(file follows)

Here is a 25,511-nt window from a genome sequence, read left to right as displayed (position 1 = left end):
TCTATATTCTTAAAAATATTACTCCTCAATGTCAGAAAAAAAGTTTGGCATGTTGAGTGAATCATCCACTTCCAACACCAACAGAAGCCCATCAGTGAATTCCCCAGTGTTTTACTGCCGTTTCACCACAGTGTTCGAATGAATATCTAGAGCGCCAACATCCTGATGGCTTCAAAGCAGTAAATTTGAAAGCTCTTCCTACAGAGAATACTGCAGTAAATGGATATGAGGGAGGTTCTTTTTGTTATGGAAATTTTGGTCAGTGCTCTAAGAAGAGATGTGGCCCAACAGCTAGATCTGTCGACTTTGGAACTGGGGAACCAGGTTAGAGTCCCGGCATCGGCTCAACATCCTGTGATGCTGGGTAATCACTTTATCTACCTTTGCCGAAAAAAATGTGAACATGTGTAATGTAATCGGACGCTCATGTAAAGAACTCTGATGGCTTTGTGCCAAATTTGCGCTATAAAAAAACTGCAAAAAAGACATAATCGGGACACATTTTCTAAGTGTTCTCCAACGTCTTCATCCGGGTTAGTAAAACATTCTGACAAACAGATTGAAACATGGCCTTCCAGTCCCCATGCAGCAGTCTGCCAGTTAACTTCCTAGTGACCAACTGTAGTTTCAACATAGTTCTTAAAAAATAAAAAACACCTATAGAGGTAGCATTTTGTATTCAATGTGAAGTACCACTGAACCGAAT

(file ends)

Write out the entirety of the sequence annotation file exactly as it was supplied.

Here is a 25,511-nt window from a genome sequence, read left to right as displayed (position 1 = left end):
TCTATATTCTTAAAAATATTACTCCTCAATGTCAGAAAAAAAGTTTGGCATGTTGAGTGAATCATCCACTTCCAACACCAACAGAAGCCCATCAGTGAATTCCCCAGTGTTTTACTGCCGTTTCACCACAGTGTTCGAATGAATATCTAGAGCGCCAACATCCTGATGGCTTCAAAGCAGTAAATTTGAAAGCTCTTCCTACAGAGAATACTGCAGTAAATGGATATGAGGGAGGTTCTTTTTGTTATGGAAATTTTGGTCAGTGCTCTAAGAAGAGATGTGGCCCAACAGCTAGATCTGTCGACTTTGGAACTGGGGAACCAGGTTAGAGTCCCGGCATCGGCTCAACATCCTGTGATGCTGGGTAATCACTTTATCTACCTTTGCCGAAAAAAATGTGAACATGTGTAATGTAATCGGACGCTCATGTAAAGAACTCTGATGGCTTTGTGCCAAATTTGCGCTATAAAAAAACTGCAAAAAAGACATAATCGGGACACATTTTCTAAGTGTTCTCCAACGTCTTCATCCGGGTTAGTAAAACATTCTGACAAACAGATTGAAACATGGCCTTCCAGTCCCCATGCAGCAGTCTGCCAGTTAACTTCCTAGTGACCAACTGTAGTTTCAACATAGTTCTTAAAAAATAAAAAACACCTATAGAGGTAGCATTTTGTATTCAATGTGAAGTACCACTGAACCGAAT